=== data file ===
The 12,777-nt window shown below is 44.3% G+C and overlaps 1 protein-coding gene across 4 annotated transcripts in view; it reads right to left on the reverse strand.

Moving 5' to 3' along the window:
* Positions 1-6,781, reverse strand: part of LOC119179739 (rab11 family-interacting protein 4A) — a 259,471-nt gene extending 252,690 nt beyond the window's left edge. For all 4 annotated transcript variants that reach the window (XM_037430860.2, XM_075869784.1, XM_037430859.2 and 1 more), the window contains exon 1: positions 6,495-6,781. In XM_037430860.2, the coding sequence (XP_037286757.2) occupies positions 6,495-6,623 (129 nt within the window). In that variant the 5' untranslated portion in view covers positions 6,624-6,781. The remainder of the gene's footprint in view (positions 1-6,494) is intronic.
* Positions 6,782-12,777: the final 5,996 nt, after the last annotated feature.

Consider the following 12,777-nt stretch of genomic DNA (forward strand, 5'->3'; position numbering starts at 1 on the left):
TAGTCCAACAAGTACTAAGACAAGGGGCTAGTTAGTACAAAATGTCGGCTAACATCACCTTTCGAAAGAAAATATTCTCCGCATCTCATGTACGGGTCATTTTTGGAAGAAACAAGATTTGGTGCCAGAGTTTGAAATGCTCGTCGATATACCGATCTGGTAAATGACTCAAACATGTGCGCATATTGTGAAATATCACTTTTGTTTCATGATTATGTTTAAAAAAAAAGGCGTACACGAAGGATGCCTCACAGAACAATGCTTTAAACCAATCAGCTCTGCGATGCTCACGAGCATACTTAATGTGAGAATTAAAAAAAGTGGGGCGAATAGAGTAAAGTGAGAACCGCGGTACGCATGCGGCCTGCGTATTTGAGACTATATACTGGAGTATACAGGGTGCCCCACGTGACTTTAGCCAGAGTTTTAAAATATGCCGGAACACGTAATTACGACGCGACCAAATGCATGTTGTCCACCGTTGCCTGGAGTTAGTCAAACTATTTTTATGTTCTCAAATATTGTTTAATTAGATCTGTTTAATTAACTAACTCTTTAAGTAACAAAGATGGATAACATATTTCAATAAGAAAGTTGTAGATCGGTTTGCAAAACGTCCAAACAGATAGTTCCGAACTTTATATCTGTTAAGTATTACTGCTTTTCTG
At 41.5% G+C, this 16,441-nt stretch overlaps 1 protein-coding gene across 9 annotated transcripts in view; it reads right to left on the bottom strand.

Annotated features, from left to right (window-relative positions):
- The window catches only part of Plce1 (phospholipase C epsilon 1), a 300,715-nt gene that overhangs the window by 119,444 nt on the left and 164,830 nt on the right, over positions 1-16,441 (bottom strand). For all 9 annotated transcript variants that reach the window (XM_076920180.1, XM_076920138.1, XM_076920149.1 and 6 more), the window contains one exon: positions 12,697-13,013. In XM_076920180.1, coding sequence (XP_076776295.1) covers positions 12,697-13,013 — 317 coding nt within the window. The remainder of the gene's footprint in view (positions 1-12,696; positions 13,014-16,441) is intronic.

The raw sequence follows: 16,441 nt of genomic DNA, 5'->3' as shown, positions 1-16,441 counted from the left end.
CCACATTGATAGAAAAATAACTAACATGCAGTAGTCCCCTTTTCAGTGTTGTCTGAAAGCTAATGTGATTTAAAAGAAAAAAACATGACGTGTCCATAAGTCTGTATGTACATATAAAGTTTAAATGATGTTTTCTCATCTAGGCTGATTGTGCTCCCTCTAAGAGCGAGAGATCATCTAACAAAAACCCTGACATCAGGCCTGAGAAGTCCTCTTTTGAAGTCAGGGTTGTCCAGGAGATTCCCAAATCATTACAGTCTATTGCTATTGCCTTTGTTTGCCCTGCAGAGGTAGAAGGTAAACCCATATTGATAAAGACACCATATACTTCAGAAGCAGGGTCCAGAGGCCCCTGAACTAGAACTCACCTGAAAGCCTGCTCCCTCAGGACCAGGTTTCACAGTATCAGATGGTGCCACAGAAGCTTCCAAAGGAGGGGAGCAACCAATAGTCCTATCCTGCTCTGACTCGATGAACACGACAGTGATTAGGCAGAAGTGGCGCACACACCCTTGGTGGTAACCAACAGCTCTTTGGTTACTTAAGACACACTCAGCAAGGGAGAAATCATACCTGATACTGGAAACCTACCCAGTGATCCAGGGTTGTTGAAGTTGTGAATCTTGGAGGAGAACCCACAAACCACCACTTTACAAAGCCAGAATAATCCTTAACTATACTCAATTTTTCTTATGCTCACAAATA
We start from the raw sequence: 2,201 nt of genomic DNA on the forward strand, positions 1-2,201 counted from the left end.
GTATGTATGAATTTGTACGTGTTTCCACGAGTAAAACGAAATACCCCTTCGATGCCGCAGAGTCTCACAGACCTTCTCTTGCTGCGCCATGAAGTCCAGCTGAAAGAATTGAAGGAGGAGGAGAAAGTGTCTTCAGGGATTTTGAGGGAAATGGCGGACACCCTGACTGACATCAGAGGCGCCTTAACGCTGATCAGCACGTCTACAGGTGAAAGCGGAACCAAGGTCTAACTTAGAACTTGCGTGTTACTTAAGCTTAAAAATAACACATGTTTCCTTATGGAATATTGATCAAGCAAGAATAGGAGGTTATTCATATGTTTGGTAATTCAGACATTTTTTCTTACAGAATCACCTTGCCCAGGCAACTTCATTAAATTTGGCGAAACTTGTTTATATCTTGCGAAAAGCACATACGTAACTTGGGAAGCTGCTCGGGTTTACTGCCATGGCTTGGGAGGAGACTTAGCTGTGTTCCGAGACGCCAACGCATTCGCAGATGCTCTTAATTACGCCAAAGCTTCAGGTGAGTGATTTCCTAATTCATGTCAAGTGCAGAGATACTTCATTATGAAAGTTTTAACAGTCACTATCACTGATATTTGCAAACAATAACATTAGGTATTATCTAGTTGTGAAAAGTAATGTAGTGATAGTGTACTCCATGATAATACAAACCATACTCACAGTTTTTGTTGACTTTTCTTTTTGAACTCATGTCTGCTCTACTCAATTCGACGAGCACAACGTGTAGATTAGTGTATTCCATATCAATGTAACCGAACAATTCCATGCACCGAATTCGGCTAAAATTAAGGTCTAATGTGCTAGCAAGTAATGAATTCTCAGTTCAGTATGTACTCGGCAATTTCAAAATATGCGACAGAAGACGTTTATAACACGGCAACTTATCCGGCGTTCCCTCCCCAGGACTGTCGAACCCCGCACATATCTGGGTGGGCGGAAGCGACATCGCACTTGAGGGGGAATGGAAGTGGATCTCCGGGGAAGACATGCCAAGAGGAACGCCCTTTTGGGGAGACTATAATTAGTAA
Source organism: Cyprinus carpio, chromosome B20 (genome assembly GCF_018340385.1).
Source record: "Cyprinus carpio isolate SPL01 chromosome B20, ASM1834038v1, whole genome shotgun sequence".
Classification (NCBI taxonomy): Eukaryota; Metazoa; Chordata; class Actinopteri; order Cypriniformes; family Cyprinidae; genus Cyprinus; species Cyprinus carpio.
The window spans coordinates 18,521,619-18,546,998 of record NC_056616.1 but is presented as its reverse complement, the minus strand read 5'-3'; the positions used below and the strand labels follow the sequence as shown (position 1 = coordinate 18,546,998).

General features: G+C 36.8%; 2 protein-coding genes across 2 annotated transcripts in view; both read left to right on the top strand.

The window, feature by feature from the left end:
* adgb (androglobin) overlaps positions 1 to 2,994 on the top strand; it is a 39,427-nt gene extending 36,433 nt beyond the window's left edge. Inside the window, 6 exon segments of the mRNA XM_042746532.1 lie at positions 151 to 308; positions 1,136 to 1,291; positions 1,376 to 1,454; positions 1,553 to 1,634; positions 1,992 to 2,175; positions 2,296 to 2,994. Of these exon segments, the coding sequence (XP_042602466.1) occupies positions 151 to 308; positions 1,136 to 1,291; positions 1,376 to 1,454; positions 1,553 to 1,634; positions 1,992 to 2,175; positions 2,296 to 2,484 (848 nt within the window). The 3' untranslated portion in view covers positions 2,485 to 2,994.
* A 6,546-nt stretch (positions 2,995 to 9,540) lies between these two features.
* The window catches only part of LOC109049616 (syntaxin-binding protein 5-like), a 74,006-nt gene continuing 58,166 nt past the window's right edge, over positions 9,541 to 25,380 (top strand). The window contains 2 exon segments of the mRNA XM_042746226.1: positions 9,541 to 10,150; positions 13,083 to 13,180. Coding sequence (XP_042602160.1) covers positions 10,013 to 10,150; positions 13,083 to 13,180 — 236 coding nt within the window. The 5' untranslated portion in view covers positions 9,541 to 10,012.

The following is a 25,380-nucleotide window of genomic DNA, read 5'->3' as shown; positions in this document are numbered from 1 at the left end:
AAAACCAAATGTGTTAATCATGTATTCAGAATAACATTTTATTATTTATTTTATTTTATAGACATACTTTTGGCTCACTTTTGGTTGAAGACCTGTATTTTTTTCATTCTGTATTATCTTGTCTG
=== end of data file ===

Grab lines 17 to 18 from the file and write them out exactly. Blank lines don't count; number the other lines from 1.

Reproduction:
The window spans coordinates 18,521,619-18,546,998 of record NC_056616.1 but is presented as its reverse complement, the minus strand read 5'-3'; the positions used below and the strand labels follow the sequence as shown (position 1 = coordinate 18,546,998).

General features: G+C 36.8%; 2 protein-coding genes across 2 annotated transcripts in view; both read left to right on the top strand.